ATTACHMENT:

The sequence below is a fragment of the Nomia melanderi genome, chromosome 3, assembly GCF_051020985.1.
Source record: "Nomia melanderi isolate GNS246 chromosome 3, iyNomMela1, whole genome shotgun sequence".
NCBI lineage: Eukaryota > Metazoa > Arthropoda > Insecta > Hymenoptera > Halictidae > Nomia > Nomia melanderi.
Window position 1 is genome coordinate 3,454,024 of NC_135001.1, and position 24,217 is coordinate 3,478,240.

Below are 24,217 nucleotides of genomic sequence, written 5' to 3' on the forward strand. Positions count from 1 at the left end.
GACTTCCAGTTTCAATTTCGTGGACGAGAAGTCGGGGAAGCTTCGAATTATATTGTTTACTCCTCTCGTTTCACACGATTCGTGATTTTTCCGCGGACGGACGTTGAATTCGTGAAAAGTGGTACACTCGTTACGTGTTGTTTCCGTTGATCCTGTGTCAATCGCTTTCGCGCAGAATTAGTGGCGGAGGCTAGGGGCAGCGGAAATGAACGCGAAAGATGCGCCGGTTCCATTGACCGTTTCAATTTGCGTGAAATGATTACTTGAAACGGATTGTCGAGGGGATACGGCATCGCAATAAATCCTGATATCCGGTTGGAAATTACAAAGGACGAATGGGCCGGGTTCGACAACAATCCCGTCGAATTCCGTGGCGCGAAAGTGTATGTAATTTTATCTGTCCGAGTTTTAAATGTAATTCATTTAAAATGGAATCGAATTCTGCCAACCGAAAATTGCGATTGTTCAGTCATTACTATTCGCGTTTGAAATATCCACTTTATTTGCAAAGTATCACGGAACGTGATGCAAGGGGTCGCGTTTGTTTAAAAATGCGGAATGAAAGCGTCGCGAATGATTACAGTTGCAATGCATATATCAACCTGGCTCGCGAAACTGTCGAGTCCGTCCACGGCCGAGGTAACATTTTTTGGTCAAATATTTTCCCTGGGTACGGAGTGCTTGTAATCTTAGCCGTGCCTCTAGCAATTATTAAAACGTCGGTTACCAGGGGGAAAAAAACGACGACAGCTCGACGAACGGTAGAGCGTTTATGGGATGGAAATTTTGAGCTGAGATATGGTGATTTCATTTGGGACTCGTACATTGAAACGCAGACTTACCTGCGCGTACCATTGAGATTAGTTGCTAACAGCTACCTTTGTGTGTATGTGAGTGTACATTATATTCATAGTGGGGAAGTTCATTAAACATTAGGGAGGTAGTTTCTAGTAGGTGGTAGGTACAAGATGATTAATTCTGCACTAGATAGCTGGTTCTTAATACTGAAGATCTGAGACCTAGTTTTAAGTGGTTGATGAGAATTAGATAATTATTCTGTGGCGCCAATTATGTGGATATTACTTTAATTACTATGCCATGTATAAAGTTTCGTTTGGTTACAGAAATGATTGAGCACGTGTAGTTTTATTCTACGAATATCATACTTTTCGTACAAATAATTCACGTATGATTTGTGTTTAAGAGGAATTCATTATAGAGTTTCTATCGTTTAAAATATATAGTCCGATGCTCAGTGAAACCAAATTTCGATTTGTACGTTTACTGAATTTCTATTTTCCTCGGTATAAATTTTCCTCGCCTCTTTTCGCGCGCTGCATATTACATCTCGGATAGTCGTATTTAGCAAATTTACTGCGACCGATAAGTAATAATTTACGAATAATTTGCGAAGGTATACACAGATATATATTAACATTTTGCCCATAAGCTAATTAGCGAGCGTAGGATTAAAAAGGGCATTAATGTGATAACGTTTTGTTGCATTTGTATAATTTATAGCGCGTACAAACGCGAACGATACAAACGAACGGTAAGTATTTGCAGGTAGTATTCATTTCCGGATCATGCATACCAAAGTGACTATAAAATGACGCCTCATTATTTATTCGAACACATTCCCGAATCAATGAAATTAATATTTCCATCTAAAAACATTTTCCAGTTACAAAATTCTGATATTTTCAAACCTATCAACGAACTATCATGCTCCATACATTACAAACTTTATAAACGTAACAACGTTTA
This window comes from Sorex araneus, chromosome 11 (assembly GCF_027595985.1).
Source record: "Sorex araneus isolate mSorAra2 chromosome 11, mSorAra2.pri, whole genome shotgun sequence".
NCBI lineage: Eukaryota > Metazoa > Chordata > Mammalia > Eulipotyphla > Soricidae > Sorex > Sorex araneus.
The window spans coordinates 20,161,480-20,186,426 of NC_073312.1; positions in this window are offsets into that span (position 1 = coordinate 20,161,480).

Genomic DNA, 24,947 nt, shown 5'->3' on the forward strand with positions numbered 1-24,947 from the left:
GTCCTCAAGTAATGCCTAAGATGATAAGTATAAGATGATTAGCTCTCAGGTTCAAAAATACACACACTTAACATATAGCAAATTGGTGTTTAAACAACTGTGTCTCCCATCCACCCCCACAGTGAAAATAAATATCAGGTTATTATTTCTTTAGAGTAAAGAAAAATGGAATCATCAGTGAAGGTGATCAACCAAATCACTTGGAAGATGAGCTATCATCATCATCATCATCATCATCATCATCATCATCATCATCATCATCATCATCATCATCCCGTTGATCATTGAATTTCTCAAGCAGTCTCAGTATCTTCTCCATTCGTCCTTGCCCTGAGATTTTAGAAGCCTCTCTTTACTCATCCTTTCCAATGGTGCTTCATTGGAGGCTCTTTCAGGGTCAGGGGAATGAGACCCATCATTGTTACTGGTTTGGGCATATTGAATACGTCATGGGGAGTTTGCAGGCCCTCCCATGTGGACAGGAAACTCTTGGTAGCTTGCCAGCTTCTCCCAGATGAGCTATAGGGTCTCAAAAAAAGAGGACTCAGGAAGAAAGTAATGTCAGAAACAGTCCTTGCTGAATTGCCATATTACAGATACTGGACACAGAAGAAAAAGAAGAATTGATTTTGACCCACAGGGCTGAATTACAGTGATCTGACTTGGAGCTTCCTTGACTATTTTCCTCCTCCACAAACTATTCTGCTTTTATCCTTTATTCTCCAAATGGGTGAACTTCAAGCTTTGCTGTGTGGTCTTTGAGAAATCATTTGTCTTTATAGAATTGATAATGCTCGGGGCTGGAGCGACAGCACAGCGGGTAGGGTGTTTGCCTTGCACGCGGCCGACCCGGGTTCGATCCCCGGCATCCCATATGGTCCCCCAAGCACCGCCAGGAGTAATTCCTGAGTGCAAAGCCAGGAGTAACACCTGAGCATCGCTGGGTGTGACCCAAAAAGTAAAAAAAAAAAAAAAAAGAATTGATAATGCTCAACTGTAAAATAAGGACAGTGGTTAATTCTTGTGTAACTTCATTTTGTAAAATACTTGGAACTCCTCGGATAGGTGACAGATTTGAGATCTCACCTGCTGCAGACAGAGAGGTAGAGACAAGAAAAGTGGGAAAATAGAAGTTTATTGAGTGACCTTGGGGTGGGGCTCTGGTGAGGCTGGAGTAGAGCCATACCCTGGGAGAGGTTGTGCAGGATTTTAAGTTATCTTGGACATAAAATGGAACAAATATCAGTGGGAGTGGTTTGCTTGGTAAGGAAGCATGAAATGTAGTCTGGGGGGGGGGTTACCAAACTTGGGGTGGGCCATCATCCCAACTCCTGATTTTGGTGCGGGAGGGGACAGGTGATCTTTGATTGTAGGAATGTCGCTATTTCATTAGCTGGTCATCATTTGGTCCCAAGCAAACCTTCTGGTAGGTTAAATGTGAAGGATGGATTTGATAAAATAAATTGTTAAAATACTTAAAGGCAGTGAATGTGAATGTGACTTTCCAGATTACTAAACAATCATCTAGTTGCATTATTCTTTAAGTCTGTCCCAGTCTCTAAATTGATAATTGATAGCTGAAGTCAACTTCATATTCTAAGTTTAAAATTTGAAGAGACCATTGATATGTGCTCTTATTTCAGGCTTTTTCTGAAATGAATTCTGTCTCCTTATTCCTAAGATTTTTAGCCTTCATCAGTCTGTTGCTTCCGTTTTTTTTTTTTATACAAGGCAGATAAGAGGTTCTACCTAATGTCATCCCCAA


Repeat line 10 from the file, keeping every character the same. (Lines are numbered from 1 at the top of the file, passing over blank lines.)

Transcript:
The window spans coordinates 20,161,480-20,186,426 of NC_073312.1; positions in this window are offsets into that span (position 1 = coordinate 20,161,480).